Review: Two crooners, a cabaret legend and a popular gala grab the weekend spotlight

Posted by admin on March 25, 2015

By Tom Alvarez, Indianapolis Performing Arts Examiner
March 25, 2015

Glamour and sophistication are words that easily come to mind when this writer considers what all three performing arts events, attended over the weekend, had in common with one another. Friday it was acclaimed vocalist/pianist/composer Tony DeSare at the urbane Cabaret at the Columbia; Saturday it was “All That Jazz,” an elegant fundraiser benefiting Indiana’s premiere contemporary dance company Dance Kaleidoscope; and finally, closing out the end of the week with a flourish was world renowned vocalist/pianist Michael Feinstein who performed with legendary singer Marilyn Maye in concert Sunday at the Palladium in Carmel.

Tony DeSare

He’s often compared to Michael Bublé, Harry Connick, Jamie Cullum and other contemporary crooners, but Tony DeSare, through both his programming and showmanship, showed just how much he stands apart from those others when he performed in his show “Night Life” Friday, the first of a two night engagement at theCabaret at the Columbia Club.

This was DeSare’s second appearance at the Cabaret, where he previously performed in 2011. Prior to that he also appeared on three different occasions with the Indianapolis Symphony Orchestra in both its Pops and Symphony on the Prairie series.

DeSare was joined by upright bassist Steve Doyle, one of New York’s most sought after musicians, and Ed Decker, who plays in the style of jazz guitarist Bucky Pizarelli, on seven string guitar. The combination of piano, upright bass and guitar mirrors that of the former Nat King Cole Trio, and is one that is rarely employed these days.

The diverse program for DeSare’s show, which, during his introduction, he described as a survey of 100 years of music, consisted of standards from the American Songbook, pop songs from various decades and several of his own songs, including a couple of television jingles he wrote—all of them given a contemporary jazz twist.

Gershwin’s “Somebody Loves Me” was DeSare’s opening number followed by “Just One of Those Things” by Cole Porter. And as he did throughout his show, DeSare then switched things up with a jazz treatment of “Kiss” by Prince.

A highlight of Act 1 included DeSare playing and singing his own arrangement of Irving Berlin’s “I Love a Piano” which he said was commissioned by Jack Everly, ISO principal pops conductor, for a 2009 concert devoted to Berlin. DeSare dedicated the song to Everly and ISO pops executive director Ty Johnson, both of whom were present in the audience. He went on to say that they were responsible for booking his first symphonic concert. DeSare has since performed in over 40 others all over the country.

DeSare, described by a New York Times critic as a “Sinatra Acolyte,” provided one of the most compelling moments in the show when, accompanied only by Decker on guitar, he sang the melancholic “Deep In A Dream” made famous by Ol’ Blue Eyes. Like Sinatra, DeSare possesses a richly toned, deeply sensual baritone voice.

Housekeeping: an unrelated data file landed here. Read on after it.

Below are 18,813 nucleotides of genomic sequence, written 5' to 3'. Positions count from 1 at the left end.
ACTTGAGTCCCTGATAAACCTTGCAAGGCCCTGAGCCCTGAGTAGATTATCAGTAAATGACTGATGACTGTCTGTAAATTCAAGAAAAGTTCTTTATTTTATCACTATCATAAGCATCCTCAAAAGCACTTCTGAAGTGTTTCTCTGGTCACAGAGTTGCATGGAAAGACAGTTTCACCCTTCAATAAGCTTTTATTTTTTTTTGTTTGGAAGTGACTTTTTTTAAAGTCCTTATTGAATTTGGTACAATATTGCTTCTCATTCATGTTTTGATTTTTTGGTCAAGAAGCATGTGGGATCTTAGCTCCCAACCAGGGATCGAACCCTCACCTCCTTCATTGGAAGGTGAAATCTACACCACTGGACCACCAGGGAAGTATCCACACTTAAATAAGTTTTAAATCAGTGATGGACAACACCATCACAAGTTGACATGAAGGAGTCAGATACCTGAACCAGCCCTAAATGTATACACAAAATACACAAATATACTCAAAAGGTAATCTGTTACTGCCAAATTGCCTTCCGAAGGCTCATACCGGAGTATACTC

Act 2 of DeSare’s show can best be described as a potpourri. Singing in his signature swinging style and displaying virtuosity as a pianist and mastery of the stride piano technique, DeSare cleverly rendered Journey’s “Faithfully,” “Takin’ it to the Streets,” by Michael McDonald, and a rollicking version of Jerry Lee Lewis’s “Great Balls of Fire.” At one point, while walking through the crowd, the handsome DeSare sat down next to a female audience member and serenaded her with “Fire,” by Bruce Springsteen.

DeSare admitted that growing up listening to pop songs he always remembered titles but not lyrics. Revealing a subtle sense of humor, he demonstrated how he used to fake it by singing “Benny and The Jets” and “Can You Feel the Love Tonight” by Elton John, with nonsense, garbled lyrics.

“Chemistry” was one of two original compositions that DeSare included in the show. This one, in the style of old fashioned standards, won him the 2013 USA Songwriting Competition. Reinforcing his versatility as a composer, DeSare gleefully shared two jingles he wrote for television commercials. One was for the Hamptons Jitney company in Long Island, N.Y., and the other was for Jordan Kitts, a piano company in Washington D.C.

Time will tell what DeSare is capable of achieving in his so-far successful career. Not waiting for record companies to provide him with exposure, DeSare encouraged the audience to subscribe to his YouTube channel on which songs with accompanying videos are posted every two weeks. Also promising are his prospects as a potential musical theater composer. DeSare provided a peek at “Swing Sisters,” a musical about an all-female big band for which he is writing music and lyrics. He performed a piece from it titled “I’d Rather Be Me,” which is to be sung by a character who is an 18-year old musician who has been asked to join the band. Having performed with some of this country’s most renowned symphony orchestras and in numerous prestigious venues, it appears that it is only a matter of time until DeSare will eventually become a household name. With increased marketing, that could come sooner than later.

Click here to read the full review.


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Tom Alvarez,


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